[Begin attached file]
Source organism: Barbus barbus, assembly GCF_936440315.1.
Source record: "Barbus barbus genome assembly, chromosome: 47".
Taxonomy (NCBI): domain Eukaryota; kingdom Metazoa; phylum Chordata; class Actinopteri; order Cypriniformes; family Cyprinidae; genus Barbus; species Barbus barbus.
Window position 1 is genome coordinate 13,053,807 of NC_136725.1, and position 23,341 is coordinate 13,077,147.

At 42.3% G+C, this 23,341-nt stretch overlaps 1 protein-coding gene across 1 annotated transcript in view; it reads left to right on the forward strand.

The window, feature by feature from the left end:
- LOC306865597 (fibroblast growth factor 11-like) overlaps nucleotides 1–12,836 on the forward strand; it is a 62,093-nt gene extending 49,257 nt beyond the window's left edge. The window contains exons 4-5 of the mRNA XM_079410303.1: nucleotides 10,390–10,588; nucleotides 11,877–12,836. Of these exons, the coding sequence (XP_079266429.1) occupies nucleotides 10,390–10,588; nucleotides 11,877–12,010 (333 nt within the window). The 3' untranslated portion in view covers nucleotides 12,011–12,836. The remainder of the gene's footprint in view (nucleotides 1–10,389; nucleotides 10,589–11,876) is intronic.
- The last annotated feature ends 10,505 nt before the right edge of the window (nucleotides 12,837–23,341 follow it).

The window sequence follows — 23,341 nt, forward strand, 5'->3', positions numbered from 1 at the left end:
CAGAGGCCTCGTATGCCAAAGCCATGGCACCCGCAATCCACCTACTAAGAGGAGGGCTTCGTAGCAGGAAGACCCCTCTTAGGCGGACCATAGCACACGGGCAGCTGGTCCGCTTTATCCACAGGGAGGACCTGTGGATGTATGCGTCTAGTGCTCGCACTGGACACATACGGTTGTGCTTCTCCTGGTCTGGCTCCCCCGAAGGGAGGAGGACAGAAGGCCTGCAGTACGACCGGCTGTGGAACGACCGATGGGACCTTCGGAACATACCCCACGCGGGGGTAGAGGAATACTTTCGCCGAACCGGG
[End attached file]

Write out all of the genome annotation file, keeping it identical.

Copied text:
Source organism: Barbus barbus, assembly GCF_936440315.1.
Source record: "Barbus barbus genome assembly, chromosome: 47".
Taxonomy (NCBI): domain Eukaryota; kingdom Metazoa; phylum Chordata; class Actinopteri; order Cypriniformes; family Cyprinidae; genus Barbus; species Barbus barbus.
Window position 1 is genome coordinate 13,053,807 of NC_136725.1, and position 23,341 is coordinate 13,077,147.

At 42.3% G+C, this 23,341-nt stretch overlaps 1 protein-coding gene across 1 annotated transcript in view; it reads left to right on the forward strand.

The window, feature by feature from the left end:
- LOC306865597 (fibroblast growth factor 11-like) overlaps nucleotides 1–12,836 on the forward strand; it is a 62,093-nt gene extending 49,257 nt beyond the window's left edge. The window contains exons 4-5 of the mRNA XM_079410303.1: nucleotides 10,390–10,588; nucleotides 11,877–12,836. Of these exons, the coding sequence (XP_079266429.1) occupies nucleotides 10,390–10,588; nucleotides 11,877–12,010 (333 nt within the window). The 3' untranslated portion in view covers nucleotides 12,011–12,836. The remainder of the gene's footprint in view (nucleotides 1–10,389; nucleotides 10,589–11,876) is intronic.
- The last annotated feature ends 10,505 nt before the right edge of the window (nucleotides 12,837–23,341 follow it).

The window sequence follows — 23,341 nt, forward strand, 5'->3', positions numbered from 1 at the left end:
CAGAGGCCTCGTATGCCAAAGCCATGGCACCCGCAATCCACCTACTAAGAGGAGGGCTTCGTAGCAGGAAGACCCCTCTTAGGCGGACCATAGCACACGGGCAGCTGGTCCGCTTTATCCACAGGGAGGACCTGTGGATGTATGCGTCTAGTGCTCGCACTGGACACATACGGTTGTGCTTCTCCTGGTCTGGCTCCCCCGAAGGGAGGAGGACAGAAGGCCTGCAGTACGACCGGCTGTGGAACGACCGATGGGACCTTCGGAACATACCCCACGCGGGGGTAGAGGAATACTTTCGCCGAACCGGG